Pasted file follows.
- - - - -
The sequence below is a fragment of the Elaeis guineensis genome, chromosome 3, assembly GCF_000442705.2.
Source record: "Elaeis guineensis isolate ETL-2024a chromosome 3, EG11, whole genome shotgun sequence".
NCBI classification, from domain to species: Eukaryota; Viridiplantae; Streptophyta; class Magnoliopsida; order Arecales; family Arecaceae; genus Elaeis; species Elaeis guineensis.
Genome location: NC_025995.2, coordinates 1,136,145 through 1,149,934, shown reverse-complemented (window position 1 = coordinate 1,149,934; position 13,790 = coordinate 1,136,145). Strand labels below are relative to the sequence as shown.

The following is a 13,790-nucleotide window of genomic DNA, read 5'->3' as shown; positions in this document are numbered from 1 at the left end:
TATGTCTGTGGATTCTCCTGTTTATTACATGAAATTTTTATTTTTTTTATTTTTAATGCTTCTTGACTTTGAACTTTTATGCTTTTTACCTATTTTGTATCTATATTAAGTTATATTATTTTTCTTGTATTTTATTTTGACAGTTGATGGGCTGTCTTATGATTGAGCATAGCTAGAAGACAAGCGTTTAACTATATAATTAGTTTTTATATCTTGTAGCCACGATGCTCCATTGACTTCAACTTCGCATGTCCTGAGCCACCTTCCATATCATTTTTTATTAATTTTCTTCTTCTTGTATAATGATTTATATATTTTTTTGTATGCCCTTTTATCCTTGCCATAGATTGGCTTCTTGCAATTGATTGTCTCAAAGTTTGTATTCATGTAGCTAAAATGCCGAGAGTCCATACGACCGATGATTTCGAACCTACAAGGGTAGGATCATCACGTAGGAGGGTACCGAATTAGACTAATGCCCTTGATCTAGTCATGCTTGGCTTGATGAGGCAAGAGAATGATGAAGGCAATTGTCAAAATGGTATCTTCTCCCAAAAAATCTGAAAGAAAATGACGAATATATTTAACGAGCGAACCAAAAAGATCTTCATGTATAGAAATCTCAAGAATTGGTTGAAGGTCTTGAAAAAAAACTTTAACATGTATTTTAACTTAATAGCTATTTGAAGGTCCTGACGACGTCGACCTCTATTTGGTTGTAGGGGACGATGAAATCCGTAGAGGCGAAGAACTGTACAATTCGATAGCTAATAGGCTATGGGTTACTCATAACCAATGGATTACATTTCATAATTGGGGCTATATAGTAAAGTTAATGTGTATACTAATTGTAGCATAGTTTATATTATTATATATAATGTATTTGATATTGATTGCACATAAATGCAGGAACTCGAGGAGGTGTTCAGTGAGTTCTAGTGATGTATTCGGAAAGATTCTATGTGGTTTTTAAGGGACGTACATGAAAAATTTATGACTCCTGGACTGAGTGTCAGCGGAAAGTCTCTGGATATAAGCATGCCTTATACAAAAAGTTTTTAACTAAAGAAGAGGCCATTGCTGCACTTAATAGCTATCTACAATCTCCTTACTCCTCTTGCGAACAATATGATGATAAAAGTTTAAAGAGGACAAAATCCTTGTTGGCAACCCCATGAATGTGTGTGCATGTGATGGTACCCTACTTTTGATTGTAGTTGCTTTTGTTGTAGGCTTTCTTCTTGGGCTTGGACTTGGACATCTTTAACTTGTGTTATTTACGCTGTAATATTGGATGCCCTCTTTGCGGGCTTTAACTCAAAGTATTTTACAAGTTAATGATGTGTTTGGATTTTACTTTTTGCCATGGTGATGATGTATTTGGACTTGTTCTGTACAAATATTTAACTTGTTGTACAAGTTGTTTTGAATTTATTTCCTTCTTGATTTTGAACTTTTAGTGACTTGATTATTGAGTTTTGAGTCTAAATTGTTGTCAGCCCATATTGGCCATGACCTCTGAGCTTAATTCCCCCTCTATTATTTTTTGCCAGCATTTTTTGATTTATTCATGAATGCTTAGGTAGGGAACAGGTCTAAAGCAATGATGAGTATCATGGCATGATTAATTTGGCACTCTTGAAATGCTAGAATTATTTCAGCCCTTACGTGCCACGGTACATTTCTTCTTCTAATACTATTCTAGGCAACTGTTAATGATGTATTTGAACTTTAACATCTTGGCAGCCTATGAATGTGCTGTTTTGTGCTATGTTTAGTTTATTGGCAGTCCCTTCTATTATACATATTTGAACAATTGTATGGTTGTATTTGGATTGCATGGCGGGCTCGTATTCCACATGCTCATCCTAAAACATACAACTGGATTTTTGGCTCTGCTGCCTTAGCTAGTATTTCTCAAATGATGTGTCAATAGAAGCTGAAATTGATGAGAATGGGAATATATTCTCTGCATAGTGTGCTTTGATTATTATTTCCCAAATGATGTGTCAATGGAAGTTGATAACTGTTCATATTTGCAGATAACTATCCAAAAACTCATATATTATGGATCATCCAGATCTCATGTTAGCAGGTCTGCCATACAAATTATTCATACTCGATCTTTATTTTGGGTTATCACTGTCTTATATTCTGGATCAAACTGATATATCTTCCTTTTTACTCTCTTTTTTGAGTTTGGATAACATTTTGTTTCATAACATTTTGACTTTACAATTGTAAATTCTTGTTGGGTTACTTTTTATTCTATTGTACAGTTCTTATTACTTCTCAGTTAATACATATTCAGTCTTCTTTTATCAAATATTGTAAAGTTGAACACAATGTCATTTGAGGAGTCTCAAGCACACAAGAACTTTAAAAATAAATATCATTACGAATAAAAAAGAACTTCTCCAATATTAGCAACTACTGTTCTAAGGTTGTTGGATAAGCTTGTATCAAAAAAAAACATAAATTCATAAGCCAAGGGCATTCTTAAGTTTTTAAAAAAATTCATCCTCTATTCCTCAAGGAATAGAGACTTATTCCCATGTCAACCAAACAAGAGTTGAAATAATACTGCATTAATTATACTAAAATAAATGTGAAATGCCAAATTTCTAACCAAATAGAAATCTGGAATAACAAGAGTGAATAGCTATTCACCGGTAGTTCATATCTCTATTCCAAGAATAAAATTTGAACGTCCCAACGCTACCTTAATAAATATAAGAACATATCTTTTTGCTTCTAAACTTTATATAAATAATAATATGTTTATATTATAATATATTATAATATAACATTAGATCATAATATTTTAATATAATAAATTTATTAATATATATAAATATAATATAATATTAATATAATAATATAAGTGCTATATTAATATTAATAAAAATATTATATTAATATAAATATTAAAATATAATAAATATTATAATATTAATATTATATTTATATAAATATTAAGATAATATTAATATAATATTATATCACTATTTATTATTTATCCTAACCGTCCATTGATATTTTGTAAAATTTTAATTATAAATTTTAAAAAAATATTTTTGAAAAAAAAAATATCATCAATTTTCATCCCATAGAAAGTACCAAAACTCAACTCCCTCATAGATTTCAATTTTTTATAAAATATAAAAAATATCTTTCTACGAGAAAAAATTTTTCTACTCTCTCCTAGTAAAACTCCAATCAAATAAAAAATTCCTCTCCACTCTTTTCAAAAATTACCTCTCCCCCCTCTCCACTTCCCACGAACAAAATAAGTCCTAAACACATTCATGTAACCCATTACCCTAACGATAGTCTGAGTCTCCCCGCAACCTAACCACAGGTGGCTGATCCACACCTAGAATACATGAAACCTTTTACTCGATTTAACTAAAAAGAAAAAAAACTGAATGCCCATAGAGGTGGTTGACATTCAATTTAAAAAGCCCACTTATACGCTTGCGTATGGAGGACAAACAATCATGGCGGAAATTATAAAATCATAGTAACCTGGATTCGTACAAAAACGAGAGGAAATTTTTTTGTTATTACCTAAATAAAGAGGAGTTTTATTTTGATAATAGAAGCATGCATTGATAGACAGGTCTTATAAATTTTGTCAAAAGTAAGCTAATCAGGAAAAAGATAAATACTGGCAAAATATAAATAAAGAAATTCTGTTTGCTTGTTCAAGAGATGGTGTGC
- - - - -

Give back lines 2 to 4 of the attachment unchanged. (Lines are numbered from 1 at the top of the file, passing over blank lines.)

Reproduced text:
Source record: "Elaeis guineensis isolate ETL-2024a chromosome 3, EG11, whole genome shotgun sequence".
NCBI classification, from domain to species: Eukaryota; Viridiplantae; Streptophyta; class Magnoliopsida; order Arecales; family Arecaceae; genus Elaeis; species Elaeis guineensis.
Genome location: NC_025995.2, coordinates 1,136,145 through 1,149,934, shown reverse-complemented (window position 1 = coordinate 1,149,934; position 13,790 = coordinate 1,136,145). Strand labels below are relative to the sequence as shown.